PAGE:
Elder Casdorph

Thursday, August 9, 2012


I don´t have much to say this week other that life here is difficult, and there is a TON of Spanish, but it is great.

We went out into the real world on Saturday to teach less-active members.  I went with my Latino companion and an actual missionary in the field, so I definitely relied on them a LOT.  I only understood about 25% of what was said and only spoke about 10% of the time.  I can understand the Spanish-speakers here pretty well, but Spanish with an old-person accent is basically impossible to understand. People kept rambling off large amounts of Spanish and then out of nowhere just turn to me and say, "Usted?" which means "you?"  Then I would struggle through Spanish trying to answer the question that they may or may not have actually been asking, and the Latinos would resume speaking at a million miles an hour.

Despite all of this, my Latino companion says that I am the best Spanish speaker out of the Americans at the MTC, which was really nice to hear.  I will miss him when he goes out into the field in a week.

I wish I time to say more than that, but I don't, so bye.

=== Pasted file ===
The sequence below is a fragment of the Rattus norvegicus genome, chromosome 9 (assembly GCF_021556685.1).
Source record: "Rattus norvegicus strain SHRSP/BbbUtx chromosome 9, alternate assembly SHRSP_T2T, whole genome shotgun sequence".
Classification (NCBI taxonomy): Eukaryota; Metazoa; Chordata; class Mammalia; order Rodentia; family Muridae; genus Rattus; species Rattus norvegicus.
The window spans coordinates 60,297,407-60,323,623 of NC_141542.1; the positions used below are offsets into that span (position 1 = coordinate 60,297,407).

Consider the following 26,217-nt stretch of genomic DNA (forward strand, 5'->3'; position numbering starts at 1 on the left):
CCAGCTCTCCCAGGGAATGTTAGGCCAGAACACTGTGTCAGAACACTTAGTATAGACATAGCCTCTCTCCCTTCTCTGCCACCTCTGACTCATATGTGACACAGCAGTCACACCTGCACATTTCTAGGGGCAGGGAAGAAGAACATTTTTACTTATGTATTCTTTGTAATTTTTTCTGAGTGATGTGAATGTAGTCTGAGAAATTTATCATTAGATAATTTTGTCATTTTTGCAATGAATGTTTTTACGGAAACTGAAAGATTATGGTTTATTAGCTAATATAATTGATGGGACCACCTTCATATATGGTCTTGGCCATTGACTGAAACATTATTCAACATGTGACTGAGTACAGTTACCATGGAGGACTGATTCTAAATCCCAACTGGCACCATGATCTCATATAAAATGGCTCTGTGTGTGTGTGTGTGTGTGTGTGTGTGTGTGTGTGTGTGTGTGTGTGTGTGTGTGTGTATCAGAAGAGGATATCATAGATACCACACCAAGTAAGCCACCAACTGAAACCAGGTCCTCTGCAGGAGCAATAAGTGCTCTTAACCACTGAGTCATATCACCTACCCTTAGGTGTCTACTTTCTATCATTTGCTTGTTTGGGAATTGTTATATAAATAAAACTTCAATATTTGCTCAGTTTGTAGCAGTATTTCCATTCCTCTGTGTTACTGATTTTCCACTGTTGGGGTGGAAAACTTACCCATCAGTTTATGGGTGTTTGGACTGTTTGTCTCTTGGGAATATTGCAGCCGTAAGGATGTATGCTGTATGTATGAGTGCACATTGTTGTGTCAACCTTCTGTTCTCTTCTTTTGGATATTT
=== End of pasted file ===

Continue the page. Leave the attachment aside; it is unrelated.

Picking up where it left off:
-Elder Casdorph

Picture Updates

The four headed to Santa Cruz: at the Provo MTC, then showing off alpaca ties purchased in Lima for $5.72

(Recounted by Andrea)  When Jack called home during his layover on the way to Peru, he told me they'd invented a version of basketball that they would play in their room.  After discovering that a hole in the top of the drawer unit led conveniently to the top drawer, they used a few tennis balls someone had found to create an in-room game.

(Left to Right): with Elder Merrill - Provo MTC Companion; with Elder Casperson - wearing surprisingly similar ties; with  Elder Chronister - the recipient of about 100 fat jokes in the MTC, 70% of which were delivered by Jack

Thursday, August 2, 2012

The Peru CCM